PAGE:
31 October, 2016

Taking decisions in competition cases - a balancing act

An evergreen amongst questions discussed in competition law enforcement is whether competition authorities that investigate infringements of competition law and assess merger applications should also be able to adopt a first decision in these cases, or whether that task should be left to the courts. The European Commission, for example, has that right, as do a number of national competition authorities in the EU. Whether such an order infringes the right to a fair trial has been discussed by the ECtHR in Menarini regarding the Italian competition authority. The ECtHR found that such an order does not infringe the right to a fair trial as long as a full appeal of the competition authorities' decision at a court is possible. One of the authorities not (yet) endowed with the right is the Swedish competition authority (Konkurrensverket (KKV)). In Sweden the topic has resurfaced as there is a new public inquiry arguing that KKV should be able to take the first-instance decision in all competition and merger application cases it investigates.

Should KKV gain the right to adopt decisions in competition infringement and merger applications a problem that appears is that KKV would both be investigating cases AND adopting decisions in these cases, even though these decisions would still be subject to court appeal. To adopt these decisions in a legitimate manner, it is important to discuss HOW they are taken. The public investigation discusses this issue with regard to the way KKV is organized.

There are two concerns that could be voiced. Firstly, whether the decision-making process could be influenced by politicians, for example to protect local industries. In Sweden, public authorities are independent from the government. In fact, the Swedish government is not allowed to adopt decisions in matters that are subject to the exercise of public authority towards individuals, where the decisions are to be adopted by independent public authorities (so-called ministerstyre) (RF 12:2). Thus, this is not a major concern in this case.

Secondly, the decision-making could be internally influenced by those who have investigated a given case, for exampple by case-handlers or heads of departments who want to establish a good track-record. What safeguards should be taken to prevent this problem? One option that is discussed in the public investigation is whether KKV should be lead by a board instead of by a director, as is currently the case. KKV would still have a director, but decisions in competition cases would be taken by the board consisting of a group of external experts and the director. This way of  leading a public authority is already employed for the Swedish post and telecom authority (PTS) which is in charge of regulating the markets for post and telecommunications. PTS makes similar assessments as regards competition law as KKV does and is thus lead by a board, ensuring maximum legitimacy in its decision-making. Oddly, the public investigation comes to the conclusion that KKV should not be lead by a board because of practical reasons, such as a lack of suitable experts that could be members on the board, few decisions taken and the time pressure associated with decisions in merger application cases. Some of thes issues could surely be solved, for example by only deciding on phase 2 mergers with the board? It appears odd that "practical issues" are allowed to take precedence over important legal considerations such as legitimacy and legal certainty, especially since the investigation finds that many practicing competition lawyers do not trust KKV to take decisions in competition cases. One could of course consider if the internal organization of KKV could be changed in such a way that any given investigation would be assessed by employees not involved in any given case. However, this would only be second-best to the assessment by experts whose loyalty is not associated with KKV.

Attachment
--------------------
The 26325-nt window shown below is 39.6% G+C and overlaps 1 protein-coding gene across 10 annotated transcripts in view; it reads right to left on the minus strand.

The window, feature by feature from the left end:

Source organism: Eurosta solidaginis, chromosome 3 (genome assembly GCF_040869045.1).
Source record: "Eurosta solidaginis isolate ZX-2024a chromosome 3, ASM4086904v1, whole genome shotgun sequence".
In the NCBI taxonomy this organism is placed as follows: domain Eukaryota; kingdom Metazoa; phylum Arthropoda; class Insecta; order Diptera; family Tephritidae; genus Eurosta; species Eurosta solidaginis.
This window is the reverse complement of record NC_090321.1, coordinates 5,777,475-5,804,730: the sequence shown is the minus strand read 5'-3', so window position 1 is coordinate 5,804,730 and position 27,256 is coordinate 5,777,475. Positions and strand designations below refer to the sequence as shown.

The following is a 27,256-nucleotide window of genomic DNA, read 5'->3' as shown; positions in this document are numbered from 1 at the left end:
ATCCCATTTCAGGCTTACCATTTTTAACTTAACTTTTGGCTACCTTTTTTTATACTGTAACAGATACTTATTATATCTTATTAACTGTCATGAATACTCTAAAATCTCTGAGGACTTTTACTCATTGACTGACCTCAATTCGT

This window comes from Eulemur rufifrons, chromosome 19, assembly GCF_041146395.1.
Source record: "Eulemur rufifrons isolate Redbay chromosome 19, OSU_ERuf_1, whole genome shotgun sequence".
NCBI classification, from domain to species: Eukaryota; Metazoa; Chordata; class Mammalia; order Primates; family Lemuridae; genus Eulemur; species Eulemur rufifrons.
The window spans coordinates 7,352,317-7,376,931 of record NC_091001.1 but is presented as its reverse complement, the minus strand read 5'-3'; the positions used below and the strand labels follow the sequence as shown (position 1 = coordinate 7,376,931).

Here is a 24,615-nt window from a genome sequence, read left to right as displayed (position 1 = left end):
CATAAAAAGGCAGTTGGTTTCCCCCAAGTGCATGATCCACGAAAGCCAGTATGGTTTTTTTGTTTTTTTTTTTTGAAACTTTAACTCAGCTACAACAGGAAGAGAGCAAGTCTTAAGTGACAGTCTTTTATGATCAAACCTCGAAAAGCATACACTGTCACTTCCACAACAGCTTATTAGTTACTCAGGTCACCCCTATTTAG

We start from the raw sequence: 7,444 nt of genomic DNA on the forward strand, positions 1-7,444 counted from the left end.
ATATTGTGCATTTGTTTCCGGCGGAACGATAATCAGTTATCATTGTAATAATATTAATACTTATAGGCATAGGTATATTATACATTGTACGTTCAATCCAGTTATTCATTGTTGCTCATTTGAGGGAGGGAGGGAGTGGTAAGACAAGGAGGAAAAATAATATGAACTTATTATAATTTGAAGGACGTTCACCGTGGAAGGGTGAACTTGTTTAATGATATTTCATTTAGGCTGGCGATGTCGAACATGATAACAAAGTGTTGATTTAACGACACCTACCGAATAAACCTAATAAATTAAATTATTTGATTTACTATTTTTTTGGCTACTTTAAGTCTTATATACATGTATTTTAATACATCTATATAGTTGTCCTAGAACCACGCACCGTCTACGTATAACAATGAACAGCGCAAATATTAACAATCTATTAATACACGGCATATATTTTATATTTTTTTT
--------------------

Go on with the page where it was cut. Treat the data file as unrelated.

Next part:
To me, organizing KKV as an authority lead by a board of external experts appears like a good balance between taking decisions in competition cases more efficiently and in a legitimate manner at the same time. Practical reasons should be reconsidered, especially knowing that there is another Swedish authority (PTS) doing similar work being run that way. 


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